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Author Topic: 24mm hyperfocal distance at f16 - how to mark?  (Read 5677 times)

trevarthan

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24mm hyperfocal distance at f16 - how to mark?
« on: July 18, 2014, 07:38:34 pm »

I was testing hyperfocal distance on my 24mm 1.4g today. My iphone app calculators say it's about 4 feet at f16 on this body. How can I set that quickly in the future? Mark the lens body? I could see getting into a situation where there is nothing available to focus on at 4 feet.
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Telecaster

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Re: 24mm hyperfocal distance at f16 - how to mark?
« Reply #1 on: July 18, 2014, 09:26:25 pm »

If your lens has a focus distance indicator, which it must being a higher-end model, just manually set the focus to 4 feet. If there's no 4 ft. numerical marking you'll have to guesstimate a bit...usually there are 3 & 5 ft. markings, or you can set the distance to a bit past 1 meter.

-Dave-
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trevarthan

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Re: 24mm hyperfocal distance at f16 - how to mark?
« Reply #2 on: July 18, 2014, 11:35:50 pm »

Holy crap. I just figured out what that distance/dof scale on my lens is for, along with the depth of field preview in the settings menu. *facepalm*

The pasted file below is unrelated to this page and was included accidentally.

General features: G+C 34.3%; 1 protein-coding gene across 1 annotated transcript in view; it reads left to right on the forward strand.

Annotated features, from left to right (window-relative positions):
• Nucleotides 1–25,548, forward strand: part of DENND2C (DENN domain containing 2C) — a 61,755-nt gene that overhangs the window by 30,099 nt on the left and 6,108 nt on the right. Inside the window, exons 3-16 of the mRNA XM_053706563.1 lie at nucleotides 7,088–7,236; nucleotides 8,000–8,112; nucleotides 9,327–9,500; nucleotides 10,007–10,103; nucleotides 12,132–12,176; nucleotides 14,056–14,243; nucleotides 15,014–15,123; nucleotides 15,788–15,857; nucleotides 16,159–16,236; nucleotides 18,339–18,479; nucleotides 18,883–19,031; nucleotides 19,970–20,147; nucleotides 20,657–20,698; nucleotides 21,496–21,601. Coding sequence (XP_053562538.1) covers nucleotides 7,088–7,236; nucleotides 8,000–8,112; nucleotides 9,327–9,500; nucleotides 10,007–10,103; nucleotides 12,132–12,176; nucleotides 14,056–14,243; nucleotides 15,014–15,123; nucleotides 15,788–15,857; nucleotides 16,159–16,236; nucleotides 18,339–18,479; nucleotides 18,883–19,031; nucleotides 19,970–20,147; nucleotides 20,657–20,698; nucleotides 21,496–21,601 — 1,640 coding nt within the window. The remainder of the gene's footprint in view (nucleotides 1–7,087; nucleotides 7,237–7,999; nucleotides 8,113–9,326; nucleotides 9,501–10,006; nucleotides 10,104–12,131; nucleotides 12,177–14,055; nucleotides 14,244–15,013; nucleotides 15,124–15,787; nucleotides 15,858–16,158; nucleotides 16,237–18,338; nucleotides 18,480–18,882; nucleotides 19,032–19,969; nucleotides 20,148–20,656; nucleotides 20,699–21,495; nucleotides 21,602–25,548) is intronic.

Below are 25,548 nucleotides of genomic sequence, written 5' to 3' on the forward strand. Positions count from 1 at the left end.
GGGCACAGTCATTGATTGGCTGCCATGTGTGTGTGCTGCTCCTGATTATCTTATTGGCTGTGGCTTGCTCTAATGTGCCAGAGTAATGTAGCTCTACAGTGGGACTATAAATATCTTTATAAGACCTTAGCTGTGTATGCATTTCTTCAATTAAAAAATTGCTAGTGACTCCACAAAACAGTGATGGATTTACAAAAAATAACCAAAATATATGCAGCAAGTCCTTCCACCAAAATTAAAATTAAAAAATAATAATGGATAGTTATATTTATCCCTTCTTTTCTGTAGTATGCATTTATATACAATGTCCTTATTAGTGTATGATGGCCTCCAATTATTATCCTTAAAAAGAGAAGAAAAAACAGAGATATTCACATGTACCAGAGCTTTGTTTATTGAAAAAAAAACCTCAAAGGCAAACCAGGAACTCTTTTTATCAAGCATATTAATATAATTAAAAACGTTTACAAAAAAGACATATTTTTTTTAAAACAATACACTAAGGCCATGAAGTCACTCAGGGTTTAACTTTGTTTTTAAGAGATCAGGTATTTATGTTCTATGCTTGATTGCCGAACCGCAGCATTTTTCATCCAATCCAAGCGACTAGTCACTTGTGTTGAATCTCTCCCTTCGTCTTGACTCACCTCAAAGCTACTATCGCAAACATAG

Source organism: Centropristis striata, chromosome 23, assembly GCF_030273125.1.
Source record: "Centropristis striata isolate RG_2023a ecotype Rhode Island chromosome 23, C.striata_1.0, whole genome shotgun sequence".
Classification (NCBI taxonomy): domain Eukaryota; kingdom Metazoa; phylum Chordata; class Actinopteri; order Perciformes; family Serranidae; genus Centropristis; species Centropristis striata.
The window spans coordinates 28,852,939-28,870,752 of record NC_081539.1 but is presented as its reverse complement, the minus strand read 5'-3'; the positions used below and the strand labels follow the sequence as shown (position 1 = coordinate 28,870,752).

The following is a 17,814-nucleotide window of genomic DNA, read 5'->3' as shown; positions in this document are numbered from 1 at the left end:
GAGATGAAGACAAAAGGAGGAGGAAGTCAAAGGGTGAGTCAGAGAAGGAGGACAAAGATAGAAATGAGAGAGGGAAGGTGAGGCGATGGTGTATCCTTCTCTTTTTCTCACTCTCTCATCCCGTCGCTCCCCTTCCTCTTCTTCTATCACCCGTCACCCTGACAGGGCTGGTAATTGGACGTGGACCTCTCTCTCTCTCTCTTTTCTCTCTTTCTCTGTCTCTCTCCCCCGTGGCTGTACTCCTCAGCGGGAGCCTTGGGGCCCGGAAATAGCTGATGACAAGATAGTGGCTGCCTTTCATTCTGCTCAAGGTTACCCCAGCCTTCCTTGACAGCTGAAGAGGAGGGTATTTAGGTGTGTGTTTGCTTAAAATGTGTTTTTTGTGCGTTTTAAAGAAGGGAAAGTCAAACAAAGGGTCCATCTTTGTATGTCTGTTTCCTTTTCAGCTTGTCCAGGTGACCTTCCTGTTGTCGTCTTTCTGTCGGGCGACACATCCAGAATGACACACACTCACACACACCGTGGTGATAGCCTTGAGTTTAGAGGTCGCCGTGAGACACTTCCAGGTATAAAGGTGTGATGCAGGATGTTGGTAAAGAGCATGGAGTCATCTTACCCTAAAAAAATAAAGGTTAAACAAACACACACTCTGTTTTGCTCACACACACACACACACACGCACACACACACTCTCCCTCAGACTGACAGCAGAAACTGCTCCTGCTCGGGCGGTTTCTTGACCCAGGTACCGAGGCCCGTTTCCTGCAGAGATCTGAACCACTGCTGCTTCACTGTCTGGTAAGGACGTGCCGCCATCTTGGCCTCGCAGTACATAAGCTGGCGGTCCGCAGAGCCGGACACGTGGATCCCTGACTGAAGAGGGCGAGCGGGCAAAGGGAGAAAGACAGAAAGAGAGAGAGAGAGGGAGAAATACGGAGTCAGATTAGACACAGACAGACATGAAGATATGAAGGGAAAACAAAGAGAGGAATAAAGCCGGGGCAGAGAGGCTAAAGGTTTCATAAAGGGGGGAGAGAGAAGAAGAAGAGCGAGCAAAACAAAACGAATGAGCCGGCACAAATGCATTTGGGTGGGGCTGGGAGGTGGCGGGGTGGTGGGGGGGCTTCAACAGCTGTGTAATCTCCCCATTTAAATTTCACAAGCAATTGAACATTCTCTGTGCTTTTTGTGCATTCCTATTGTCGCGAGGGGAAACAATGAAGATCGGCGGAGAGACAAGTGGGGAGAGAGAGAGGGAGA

Why did it take me so long to learn that? Sigh. This helped: http://www.dofmaster.com/hyperfocal.html#focusing
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PhotoEcosse

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Re: 24mm hyperfocal distance at f16 - how to mark?
« Reply #3 on: July 19, 2014, 03:20:34 pm »

The easy and quick "rough and ready" way to set hyperfocal distance any "proper" lens (i.e. one with a DoF scale on the lens body) is to place the infinity mark opposite the mark for the aperture you are using. Reading from the opposite mark for the same aperture will show you the minimum distance which will be in reasonable focus at that setting.
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trevarthan

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Re: 24mm hyperfocal distance at f16 - how to mark?
« Reply #4 on: July 19, 2014, 03:25:36 pm »

I'm guessing I place the mark in the center of the infinite symbol. I was playing with that today across two different lenses (24mm PC-e and 24mm f1.4G). Oddly, the PC-e is missing the f11 mark, and the 1.4G is missing the f8 mark. So, I may still find reasons to use both lenses.